The Plunger

Recently on vacation a 20-year-old announced 5 minutes after our arrival at the condo that she needed a plunger, at that moment I realized I really like her.  She took a possible embarrassing moment and hit it head on.  I also realized she is probably an anomaly, not many of the younger generation would admit to that.

Of course I took that funny situation and thought about how it could be a story. It then occurred to me that no one actually taught me how to use a plunger.  Change a tire, sure, but I’ll tell you people will need to use a plunger more than they’ll need to change a tire in their life.  Here are my tips and tricks about plunging and plungers.

Buying the plunger: it’s always great to purchase the ‘bathroom set’ which means the plunger and the toilet brush match, but it’s not the smart thing to do, ever.  The reasons have become apparent when I’ve been standing in front of the toilet with the water to the rim full of paper and other unmentionables.

First of all, the handle of the ‘cute’ plunger is never long enough, your hands are way too close to that water.  You can’t get a good grip and really put your weight into it with a handle that short.

It’s inevitable that the ‘cute’ plunger will turn inside out and get stuck like that during the plunge.  There’s nothing worse than looking at the inside out plunger with wide eyes knowing that at any second it’s going to ‘right’ itself and splash all over, and no one wants what’s in that toilet all over them.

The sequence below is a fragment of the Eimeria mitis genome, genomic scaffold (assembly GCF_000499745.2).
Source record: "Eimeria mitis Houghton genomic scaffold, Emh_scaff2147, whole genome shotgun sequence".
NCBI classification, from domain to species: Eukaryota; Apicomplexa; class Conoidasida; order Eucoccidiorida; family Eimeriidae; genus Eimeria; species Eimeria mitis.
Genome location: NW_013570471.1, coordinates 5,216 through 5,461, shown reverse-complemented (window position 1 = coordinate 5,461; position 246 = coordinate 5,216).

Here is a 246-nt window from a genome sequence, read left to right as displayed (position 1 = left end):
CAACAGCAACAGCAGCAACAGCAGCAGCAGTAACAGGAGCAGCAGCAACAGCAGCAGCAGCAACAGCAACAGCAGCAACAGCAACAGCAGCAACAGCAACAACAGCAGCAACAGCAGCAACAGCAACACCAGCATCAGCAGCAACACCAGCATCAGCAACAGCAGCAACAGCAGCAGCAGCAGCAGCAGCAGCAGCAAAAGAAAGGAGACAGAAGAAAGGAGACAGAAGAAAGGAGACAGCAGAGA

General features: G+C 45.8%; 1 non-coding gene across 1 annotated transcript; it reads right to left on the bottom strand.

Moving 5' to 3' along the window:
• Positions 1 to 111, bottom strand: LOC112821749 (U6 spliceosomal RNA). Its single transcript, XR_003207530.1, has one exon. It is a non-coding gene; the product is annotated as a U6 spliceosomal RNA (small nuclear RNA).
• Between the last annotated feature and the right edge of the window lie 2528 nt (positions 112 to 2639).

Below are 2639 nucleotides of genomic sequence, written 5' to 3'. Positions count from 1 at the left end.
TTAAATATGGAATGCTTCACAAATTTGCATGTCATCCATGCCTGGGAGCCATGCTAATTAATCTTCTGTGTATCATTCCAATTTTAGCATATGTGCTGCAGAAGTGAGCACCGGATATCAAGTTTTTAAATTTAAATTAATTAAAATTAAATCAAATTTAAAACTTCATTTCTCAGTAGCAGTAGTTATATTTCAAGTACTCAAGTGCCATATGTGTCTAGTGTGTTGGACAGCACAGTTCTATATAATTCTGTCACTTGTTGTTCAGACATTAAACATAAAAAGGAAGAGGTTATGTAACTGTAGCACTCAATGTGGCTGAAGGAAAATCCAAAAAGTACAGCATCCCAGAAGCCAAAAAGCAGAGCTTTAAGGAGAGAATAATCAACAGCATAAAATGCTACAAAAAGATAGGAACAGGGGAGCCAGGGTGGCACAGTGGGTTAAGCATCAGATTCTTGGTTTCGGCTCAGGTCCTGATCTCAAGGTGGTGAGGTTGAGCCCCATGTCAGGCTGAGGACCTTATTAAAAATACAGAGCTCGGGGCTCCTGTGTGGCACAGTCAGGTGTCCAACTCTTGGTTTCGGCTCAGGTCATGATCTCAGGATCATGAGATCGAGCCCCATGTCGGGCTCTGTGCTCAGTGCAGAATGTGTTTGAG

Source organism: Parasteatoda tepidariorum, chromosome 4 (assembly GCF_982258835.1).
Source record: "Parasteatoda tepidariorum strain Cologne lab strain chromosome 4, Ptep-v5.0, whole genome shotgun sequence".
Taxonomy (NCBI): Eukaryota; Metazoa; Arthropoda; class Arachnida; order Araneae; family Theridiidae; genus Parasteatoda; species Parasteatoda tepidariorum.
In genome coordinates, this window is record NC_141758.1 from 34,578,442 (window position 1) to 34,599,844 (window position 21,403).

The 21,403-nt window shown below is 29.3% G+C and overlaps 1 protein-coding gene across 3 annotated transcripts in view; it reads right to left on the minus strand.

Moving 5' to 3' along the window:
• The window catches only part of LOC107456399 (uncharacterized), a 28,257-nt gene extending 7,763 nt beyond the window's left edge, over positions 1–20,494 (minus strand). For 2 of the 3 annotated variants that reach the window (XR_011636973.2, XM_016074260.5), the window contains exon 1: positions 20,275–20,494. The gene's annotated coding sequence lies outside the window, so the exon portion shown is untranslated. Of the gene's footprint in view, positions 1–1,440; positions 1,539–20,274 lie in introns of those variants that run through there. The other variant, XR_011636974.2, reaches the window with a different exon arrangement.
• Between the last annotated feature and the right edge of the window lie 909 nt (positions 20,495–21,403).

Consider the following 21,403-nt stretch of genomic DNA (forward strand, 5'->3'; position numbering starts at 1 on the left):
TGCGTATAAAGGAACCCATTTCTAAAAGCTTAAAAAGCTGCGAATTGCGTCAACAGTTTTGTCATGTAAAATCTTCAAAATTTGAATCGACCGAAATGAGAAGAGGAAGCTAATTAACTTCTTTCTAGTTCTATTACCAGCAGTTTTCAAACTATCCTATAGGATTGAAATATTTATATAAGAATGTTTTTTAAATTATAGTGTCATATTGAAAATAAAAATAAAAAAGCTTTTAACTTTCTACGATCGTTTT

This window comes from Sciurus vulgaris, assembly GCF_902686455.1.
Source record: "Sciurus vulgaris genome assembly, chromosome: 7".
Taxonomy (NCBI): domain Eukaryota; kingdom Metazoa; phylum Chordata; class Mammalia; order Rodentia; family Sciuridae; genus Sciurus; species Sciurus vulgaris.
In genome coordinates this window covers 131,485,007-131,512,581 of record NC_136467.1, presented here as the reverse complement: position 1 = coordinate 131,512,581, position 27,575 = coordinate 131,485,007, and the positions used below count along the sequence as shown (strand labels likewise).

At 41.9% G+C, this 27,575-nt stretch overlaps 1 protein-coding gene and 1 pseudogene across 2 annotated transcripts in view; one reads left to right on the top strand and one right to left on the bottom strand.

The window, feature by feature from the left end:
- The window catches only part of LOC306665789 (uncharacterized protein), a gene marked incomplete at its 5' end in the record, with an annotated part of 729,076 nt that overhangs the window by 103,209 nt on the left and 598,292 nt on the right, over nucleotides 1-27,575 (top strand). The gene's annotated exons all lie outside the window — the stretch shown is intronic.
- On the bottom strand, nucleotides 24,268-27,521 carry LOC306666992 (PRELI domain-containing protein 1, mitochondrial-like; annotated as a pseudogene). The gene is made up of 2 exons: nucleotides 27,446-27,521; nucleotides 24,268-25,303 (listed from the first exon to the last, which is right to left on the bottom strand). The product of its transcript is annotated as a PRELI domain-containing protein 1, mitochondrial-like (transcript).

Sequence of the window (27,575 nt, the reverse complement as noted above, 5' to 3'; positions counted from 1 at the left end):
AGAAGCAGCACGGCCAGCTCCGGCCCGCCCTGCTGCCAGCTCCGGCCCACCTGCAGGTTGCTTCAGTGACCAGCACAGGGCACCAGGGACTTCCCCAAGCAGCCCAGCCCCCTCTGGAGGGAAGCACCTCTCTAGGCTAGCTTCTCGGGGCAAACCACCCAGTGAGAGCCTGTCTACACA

The shape of the cute plunger doesn’t even work with the toilet.  It’s short and wide….kinda like me….and it never actually seals the opening of the toilet to get good suction.  That makes for an unnecessarily long plunge.  Not something I look forward to.

Now you have the right plunger and it’s the ugliest thing you’ve ever seen.  It’s probably black and yellow and looks menacing.  It’s not something you like having as an accessory in your bathroom but it works, and it works good.  It has to be used correctly though.

When using the plunger you have to REALLY use the plunger.  The plunger can’t be approached with any sort of tentativeness.  Grab it, carefully submerge it in the crappy water (pun intended), position it over the hole, hands apart, position yourself over the handle so you can put your weight into it and push with gusto.  This should be a very quick process if done right.  If this job makes you break a sweat and makes your arms sore you’re doing it wrong, have the wrong equipment or you need to see a doctor for whatever it is that just happened in there.  Repeat until the blessed event of water receding happens.

The few times in my life when I’ve used a plunger I’ve also needed some sort of face mask.  I prefer a dish towel wrapped around my face like I’m ready to rob a bank.  Plunging the toilet is one of those jobs that gives me the feeling of throwing up even before I start.  I should probably invest in one of those butcher aprons, you know the ones that are basically made out of rubber and gloves that go to the elbows.

Make sure your plunger is in a place where it’s easy to find.  If company happens to clog your toilet you could save them the embarrassment of having to ask where the plunger is.  Nothing changes the direction of a get together like a bad bathroom incident.  You don’t want someone having a Dumb and Dumber moment and not being able to do anything about it.